Sunflower from the Sunflower State

Sunflower from the Sunflower State

Tuesday, April 30, 2013

Cutting-Edge Technology: More Than a Bread Knife

Pollinating wheat in the Kansas Wheat Innovation Center greenhouse. You can see construction on the west side of the K-State football stadium from the windows of the greenhouse.
Though the ribbon cutting for the Kansas Wheat Innovation Center (KWIC) involved a bread knife, it's not the only "cutting-edge" activity going on there.

I understand bread knives. I don't understand doubled haploids. And that's OK. That's why we Kansas wheat farmers have people working at KWIC who do understand complicated "stuff" like doubled haploids.

Wheat has been a basis of the human diet for thousands of years. Bread in one form or another is a basic food source all over the world. It seems simple - flour, water, yeast and a few assorted other ingredients.

But wheat is actually a very complex plant. A typical wheat variety is hexaploid: It has six copies of each gene, where most living things have two. Its 21 chromosomes contain a massive 16 billion base pairs of DNA, 40 times as much as rice, six times as much as maize and five times as much as people.

Mapping the wheat genome is complicated business because wheat is a complicated plant. It's one reason that work in wheat genetics has lagged behind other cereal grains. But KWIC will offer opportunities for researchers to learn more and put that knowledge to use.
Different stages of growth in grow rooms at KWIC
KWIC houses Heartland Plant Innovations, which is a farmer-owned plant science company created by the Kansas Association of Wheat Growers. HPI leases laboratory and greenhouse space in the KWIC to conduct their research on doubled haploids, which are genetically pure plant lines. Using doubled haploids cuts 4 to 6 years out of the normal 12-year development time for new wheat varieties that promise higher yields, disease resistance, drought resistance and other crop improvements.
When you visit a wheat research center, you may not expect to see corn plants growing in the greenhouse. But researchers are using corn to pollinate wheat and then are extracting the embryos. I don't understand much more than that. Let's get real: I don't understand that either.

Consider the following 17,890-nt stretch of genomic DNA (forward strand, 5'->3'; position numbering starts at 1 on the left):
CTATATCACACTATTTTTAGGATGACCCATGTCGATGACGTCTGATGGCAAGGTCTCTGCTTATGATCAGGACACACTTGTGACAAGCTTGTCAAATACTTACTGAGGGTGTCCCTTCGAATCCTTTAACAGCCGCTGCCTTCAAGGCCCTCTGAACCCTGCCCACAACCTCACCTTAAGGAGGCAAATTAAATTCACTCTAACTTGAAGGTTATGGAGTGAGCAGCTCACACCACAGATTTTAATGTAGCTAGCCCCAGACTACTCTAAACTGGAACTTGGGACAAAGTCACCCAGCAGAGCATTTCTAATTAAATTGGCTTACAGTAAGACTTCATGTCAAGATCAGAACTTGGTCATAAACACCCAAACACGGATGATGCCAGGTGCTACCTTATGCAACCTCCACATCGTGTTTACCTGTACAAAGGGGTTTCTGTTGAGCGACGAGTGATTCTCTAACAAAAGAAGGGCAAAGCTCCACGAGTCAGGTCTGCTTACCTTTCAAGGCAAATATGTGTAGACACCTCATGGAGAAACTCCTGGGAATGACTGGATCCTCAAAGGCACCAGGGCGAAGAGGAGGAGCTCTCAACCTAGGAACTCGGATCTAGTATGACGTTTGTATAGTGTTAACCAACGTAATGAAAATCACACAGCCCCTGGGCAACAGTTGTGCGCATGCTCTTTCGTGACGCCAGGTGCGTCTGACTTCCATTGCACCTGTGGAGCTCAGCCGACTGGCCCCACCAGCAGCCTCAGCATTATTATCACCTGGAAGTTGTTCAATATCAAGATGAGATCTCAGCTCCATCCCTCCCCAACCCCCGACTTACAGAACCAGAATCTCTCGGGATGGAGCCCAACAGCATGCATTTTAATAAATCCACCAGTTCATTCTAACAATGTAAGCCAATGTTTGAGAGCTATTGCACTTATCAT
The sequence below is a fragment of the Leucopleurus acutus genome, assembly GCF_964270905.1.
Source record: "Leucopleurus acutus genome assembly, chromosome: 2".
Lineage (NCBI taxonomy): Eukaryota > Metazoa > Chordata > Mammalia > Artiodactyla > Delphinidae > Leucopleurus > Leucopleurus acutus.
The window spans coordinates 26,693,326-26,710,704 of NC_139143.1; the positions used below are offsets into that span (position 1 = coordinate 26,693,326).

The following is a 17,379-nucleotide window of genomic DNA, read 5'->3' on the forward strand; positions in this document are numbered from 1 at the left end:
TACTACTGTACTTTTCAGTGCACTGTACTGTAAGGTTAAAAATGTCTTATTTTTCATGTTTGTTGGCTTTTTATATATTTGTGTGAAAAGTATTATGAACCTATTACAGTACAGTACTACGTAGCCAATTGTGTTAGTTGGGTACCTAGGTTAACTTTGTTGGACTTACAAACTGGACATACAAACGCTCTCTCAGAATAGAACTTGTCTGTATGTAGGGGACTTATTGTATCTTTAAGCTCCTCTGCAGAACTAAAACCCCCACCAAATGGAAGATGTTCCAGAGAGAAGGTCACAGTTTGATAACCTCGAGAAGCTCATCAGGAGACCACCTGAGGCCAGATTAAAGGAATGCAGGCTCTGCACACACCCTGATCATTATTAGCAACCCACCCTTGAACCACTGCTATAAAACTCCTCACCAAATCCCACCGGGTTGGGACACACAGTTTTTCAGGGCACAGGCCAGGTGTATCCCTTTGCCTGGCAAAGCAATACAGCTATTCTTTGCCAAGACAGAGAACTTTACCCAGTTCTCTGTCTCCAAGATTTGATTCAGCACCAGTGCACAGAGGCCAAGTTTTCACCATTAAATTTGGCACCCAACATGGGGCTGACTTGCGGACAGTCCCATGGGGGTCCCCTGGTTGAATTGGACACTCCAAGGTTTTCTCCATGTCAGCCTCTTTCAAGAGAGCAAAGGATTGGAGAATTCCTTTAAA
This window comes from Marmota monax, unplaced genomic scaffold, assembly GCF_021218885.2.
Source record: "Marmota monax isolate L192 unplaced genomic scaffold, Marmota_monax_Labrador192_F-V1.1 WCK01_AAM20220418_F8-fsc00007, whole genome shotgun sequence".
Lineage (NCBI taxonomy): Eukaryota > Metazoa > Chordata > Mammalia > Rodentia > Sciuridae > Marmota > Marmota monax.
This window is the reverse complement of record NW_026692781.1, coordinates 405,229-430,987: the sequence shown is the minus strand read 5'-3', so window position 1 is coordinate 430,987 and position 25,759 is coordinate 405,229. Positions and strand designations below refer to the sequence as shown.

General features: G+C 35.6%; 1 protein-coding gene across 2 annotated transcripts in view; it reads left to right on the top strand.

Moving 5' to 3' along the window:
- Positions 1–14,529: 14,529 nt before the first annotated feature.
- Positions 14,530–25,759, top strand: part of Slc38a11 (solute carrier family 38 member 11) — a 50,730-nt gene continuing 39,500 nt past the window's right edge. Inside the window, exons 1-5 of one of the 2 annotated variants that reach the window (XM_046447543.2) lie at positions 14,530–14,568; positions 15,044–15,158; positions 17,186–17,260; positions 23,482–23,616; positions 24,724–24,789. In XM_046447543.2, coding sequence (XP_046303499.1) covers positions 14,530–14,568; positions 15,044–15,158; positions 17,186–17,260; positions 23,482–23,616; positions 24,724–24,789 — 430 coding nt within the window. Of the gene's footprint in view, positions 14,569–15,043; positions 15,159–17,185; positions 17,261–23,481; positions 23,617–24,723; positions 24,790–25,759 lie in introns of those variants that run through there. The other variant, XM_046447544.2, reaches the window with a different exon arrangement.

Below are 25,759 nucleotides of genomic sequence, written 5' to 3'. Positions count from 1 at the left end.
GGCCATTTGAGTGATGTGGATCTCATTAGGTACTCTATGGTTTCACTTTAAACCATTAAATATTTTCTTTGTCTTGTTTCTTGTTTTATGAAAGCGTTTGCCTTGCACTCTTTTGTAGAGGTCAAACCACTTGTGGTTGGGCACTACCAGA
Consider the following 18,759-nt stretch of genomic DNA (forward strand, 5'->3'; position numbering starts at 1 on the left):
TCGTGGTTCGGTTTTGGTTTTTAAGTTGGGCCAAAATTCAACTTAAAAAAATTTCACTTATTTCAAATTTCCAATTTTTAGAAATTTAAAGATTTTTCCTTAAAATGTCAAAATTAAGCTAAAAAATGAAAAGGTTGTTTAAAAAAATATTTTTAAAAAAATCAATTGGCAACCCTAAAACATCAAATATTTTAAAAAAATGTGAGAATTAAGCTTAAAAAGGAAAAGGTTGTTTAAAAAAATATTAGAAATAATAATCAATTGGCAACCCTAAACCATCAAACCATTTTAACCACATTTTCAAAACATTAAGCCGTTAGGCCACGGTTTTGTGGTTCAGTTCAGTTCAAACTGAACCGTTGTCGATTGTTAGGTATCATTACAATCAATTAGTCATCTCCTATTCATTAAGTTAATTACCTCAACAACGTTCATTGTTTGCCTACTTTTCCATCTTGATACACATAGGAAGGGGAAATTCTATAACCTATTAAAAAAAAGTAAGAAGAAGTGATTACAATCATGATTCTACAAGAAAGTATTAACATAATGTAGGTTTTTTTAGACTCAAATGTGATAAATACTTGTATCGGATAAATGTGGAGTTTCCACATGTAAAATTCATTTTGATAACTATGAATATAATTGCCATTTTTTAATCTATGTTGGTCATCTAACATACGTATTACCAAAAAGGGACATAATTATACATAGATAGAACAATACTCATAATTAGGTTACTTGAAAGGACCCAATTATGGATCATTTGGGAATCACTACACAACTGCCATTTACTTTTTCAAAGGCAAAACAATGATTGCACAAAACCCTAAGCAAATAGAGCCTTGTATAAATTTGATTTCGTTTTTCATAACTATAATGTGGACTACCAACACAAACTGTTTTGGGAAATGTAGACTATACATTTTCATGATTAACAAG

Wheat plants are in the foreground, with corn plants at different stages of maturity growing in the background of the same greenhouse.
Soon, KWIC will be the home for a gene bank which will store genetics from the Wheat Genetics Resource Center at K-State. Since 1984, the WGRC has led a global effort in conserving and researching more than two dozen wild wheat and goatgrass species, including more than 12,000 strains. More than 30,000 samples from the collection of wild wheat relatives, genetic stocks and improved genetic resources have been distributed to scientists in 45 countries and 39 U.S. states.
Randy looks into a growth chamber which was sponsored by KFRM 550 AM radio. KFRM is the station for whom I do freelance reporting, giving a Central Kansas report Monday through Friday.
The process is complicated. That's why I was somewhat amused by one of the researchers' low-tech solutions on one table in the greenhouse. Yes, Styrofoam cups cover some of the smaller wheat plants. I didn't ask why.
Whether high tech (like doubled haploids) or low tech like Styrofoam cups, the work is important - not only for producers but also for the people of the world. By 2050, the world population will reach 9 billion. Improving today's wheat varieties will help meet the needs of a hungry and growing world.


While I don't understand doubled haploids, I do understand feeding hungry people. The KWIC also has a test kitchen, where Kansas Wheat and friends just finished testing recipes and selecting finalists for the National Festival of Breads, coming to Manhattan, June 20-22. You can come to Manhattan and watch them bake on June 22. Check out this recipe from the 2011 winner. The NFOB website has recipes from other winners and finalists.
The flour sponsor for the National Festival of Breads is King Arthur. But I had to take a photo of the "hometown" Hudson Cream Flour in the KWIC test kitchen, made by our Stafford County neighbors in Hudson.

10 comments:

  1. I see you are getting spam (above).... this was an interesting post... I had no idea about the KWIC. I also had not heard of the flour, and am going to go look it up right now!

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  2. Kim, back to tell you I found out that Hudson Cream flour is sold at our Price Chopper in Bonner Springs, a hop, skip and jump away from Tonganoxie... thanks for telling us about this, I'm going to give it a try!

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    Replies
    1. Mary Ann - Yes, the spam is driving me crazy, but I hate to make it difficult for real people to comment. It seems to be getting worse. Anyway, I grew up using Hudson Cream Flour and highly recommend it. It's pretty much the only flour I use except when I need white whole wheat flour. They don't make that. They do make regular whole wheat flour though. Hope you enjoy using it as much as I do. Let me know!

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